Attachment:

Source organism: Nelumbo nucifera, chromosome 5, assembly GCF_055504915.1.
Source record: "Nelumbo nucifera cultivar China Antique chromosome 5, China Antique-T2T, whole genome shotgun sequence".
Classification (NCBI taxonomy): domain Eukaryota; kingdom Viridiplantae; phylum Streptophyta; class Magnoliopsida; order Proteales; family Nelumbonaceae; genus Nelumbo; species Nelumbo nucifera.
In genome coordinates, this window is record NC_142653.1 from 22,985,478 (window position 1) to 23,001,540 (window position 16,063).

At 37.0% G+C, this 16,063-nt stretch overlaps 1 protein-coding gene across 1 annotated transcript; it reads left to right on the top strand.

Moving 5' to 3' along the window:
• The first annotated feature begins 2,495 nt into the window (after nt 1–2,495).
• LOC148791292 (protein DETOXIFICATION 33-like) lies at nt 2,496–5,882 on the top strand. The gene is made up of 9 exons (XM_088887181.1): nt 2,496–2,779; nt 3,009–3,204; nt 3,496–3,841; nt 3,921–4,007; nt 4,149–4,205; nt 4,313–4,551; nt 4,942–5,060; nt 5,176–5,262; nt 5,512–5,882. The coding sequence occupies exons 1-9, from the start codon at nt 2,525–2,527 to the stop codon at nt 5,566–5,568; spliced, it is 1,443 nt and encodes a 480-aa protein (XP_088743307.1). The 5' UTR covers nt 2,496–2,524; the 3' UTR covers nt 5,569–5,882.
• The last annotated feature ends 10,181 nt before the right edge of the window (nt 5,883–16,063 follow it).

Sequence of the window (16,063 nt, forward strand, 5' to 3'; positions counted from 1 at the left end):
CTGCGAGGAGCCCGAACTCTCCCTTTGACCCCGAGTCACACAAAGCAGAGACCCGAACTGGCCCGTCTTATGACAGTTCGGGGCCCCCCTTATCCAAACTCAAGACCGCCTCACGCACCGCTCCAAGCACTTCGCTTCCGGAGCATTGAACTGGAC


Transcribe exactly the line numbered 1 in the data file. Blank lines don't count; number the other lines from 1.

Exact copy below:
Source organism: Nelumbo nucifera, chromosome 5, assembly GCF_055504915.1.